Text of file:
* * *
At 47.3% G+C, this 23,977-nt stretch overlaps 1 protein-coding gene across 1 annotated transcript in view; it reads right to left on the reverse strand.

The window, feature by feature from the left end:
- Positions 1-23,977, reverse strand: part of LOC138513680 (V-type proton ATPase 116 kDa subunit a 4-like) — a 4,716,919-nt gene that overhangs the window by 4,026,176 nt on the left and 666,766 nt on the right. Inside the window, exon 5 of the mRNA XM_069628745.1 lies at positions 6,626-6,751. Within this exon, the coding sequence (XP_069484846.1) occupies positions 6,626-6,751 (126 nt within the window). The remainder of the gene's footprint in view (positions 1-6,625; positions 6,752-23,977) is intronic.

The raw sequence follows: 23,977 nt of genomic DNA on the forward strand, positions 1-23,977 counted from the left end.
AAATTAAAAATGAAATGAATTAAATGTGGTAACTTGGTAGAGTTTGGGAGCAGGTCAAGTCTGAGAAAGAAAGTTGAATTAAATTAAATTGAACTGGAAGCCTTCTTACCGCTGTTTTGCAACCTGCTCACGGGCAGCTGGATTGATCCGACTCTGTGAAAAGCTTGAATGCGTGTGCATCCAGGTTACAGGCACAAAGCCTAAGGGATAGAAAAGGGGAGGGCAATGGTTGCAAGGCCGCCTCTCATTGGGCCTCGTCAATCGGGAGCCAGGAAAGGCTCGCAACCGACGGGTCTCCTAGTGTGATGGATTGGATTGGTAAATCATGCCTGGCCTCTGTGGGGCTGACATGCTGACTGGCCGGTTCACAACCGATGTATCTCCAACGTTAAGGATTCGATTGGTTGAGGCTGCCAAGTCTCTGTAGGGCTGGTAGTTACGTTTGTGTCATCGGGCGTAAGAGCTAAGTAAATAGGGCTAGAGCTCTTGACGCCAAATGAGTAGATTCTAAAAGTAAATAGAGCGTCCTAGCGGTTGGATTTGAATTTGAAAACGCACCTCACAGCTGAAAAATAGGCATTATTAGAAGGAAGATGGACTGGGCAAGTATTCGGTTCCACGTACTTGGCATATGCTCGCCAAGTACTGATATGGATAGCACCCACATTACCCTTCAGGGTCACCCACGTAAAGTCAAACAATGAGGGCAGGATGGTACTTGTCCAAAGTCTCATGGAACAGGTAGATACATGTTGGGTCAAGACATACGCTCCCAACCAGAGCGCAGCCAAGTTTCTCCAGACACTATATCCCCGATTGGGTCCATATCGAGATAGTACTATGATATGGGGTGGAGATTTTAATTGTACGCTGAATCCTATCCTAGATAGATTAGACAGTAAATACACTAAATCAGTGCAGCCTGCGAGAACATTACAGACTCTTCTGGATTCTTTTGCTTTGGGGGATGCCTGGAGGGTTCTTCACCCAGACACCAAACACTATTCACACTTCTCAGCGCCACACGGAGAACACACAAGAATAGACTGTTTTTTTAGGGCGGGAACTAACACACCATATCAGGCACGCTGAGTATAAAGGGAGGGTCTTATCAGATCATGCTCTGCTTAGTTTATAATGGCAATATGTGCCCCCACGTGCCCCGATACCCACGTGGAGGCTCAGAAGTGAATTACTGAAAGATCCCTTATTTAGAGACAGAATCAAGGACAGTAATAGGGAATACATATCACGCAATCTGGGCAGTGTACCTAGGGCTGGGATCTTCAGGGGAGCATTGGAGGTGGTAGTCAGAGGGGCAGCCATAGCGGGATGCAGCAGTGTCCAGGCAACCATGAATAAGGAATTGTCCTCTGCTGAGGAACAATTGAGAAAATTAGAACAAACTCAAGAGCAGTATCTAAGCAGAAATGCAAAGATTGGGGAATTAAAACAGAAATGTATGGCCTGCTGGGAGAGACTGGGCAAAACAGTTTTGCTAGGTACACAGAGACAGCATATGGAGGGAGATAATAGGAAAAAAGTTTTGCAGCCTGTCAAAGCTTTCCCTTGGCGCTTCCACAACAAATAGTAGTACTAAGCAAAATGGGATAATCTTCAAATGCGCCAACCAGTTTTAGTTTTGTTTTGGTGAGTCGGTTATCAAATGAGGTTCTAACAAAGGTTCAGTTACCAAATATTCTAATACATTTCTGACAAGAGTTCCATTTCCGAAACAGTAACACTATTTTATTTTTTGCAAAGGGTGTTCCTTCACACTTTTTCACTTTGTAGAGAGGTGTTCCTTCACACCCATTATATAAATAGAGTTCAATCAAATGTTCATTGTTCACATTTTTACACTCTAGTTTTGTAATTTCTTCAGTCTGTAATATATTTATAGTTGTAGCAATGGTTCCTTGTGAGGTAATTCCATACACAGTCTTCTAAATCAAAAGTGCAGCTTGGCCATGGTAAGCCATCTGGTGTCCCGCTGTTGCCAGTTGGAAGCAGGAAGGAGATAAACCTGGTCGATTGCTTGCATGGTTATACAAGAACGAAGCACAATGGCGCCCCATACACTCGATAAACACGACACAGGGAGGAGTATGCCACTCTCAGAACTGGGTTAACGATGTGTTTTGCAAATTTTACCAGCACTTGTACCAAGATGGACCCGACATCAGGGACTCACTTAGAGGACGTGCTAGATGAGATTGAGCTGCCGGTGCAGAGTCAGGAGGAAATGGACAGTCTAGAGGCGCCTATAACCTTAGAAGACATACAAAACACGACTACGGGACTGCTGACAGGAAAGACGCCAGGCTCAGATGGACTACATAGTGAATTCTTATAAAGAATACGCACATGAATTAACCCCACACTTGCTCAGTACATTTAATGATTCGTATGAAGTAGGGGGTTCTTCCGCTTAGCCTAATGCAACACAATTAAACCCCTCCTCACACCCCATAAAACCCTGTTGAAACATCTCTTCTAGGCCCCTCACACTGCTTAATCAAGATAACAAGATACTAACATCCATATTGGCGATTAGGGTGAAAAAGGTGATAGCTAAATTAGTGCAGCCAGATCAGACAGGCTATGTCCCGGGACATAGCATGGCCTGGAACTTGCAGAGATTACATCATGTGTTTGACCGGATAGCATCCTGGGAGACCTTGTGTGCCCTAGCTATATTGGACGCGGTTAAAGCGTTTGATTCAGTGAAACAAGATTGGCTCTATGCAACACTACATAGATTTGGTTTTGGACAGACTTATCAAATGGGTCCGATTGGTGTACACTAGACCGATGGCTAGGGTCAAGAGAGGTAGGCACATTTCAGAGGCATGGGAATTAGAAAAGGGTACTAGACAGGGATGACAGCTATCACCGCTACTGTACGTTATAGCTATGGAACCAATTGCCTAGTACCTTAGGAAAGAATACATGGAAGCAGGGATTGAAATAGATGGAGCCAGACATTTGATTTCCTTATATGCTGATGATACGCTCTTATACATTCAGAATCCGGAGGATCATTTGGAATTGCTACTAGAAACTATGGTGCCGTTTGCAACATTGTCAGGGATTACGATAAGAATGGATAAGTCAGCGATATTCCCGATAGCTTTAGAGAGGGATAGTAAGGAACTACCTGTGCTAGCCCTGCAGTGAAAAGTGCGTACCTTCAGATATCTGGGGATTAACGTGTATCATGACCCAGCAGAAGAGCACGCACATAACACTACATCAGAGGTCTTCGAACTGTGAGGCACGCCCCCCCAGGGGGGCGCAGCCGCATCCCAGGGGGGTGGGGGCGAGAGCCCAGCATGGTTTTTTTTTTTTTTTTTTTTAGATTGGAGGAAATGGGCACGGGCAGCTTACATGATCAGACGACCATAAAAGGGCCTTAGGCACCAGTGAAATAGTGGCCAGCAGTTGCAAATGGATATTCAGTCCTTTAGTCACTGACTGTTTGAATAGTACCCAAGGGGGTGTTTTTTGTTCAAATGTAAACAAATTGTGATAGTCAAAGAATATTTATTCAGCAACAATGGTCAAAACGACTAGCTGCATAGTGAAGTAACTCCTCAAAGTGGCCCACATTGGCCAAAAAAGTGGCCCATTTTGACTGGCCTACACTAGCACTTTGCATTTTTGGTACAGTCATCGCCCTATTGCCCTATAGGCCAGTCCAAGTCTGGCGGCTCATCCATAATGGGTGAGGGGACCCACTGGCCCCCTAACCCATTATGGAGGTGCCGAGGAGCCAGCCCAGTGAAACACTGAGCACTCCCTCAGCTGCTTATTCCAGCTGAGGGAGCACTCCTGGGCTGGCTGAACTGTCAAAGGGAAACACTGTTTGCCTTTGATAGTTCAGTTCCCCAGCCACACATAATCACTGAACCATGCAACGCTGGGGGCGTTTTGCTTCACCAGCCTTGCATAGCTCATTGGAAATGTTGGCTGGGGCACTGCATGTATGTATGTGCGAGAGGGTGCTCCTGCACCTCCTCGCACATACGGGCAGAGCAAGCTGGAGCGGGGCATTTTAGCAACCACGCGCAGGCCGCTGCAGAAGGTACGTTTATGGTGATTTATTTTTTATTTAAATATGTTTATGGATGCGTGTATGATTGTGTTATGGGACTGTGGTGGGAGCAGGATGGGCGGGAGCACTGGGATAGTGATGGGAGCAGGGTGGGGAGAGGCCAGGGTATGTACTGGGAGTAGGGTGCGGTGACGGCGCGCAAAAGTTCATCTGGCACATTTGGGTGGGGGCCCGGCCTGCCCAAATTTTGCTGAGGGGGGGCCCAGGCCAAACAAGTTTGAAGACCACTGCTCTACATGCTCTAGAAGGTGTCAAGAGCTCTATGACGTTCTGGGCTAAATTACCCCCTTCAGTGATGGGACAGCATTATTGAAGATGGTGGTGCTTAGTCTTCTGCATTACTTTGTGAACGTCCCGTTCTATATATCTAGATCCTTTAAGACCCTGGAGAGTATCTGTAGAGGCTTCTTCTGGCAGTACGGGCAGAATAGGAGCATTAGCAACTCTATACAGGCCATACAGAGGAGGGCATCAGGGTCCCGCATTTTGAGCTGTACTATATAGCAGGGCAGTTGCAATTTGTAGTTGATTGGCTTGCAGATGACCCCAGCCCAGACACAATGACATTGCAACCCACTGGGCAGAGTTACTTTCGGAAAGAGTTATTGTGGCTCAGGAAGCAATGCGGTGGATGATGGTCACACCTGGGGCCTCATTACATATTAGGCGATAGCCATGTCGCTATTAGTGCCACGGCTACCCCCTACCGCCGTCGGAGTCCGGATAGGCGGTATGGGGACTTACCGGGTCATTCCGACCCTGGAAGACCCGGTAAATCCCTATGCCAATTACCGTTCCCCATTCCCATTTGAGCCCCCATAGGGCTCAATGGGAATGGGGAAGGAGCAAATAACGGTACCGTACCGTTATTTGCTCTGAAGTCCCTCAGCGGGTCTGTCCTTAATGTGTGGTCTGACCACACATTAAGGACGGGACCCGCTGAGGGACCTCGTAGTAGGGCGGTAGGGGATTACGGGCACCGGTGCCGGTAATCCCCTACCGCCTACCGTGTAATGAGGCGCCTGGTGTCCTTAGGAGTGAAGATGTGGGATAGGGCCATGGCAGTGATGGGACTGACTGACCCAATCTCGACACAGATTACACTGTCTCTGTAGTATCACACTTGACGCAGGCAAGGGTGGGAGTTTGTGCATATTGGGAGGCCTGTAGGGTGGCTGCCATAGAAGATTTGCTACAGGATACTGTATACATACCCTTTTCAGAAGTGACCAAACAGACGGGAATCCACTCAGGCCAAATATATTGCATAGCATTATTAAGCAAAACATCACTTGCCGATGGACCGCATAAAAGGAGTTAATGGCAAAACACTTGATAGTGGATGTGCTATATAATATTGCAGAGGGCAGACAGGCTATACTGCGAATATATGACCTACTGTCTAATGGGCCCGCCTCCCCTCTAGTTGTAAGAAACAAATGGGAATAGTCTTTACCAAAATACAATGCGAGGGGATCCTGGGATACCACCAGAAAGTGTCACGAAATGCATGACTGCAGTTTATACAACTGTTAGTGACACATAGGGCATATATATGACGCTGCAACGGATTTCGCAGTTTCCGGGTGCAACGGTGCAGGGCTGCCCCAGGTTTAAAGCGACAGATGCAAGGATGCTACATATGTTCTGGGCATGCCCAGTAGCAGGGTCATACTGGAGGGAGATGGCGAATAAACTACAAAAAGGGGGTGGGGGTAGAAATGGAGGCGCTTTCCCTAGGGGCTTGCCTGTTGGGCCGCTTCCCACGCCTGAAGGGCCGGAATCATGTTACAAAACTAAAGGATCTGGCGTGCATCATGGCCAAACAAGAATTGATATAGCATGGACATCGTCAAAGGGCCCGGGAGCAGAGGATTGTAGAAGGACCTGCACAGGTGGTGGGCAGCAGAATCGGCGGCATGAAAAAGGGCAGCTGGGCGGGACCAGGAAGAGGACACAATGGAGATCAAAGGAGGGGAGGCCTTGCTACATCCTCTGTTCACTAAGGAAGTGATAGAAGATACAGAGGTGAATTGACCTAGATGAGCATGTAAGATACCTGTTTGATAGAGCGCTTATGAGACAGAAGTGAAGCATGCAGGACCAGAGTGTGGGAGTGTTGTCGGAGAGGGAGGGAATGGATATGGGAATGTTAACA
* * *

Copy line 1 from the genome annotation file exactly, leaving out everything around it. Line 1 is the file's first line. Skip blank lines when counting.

At 47.3% G+C, this 23,977-nt stretch overlaps 1 protein-coding gene across 1 annotated transcript in view; it reads right to left on the reverse strand.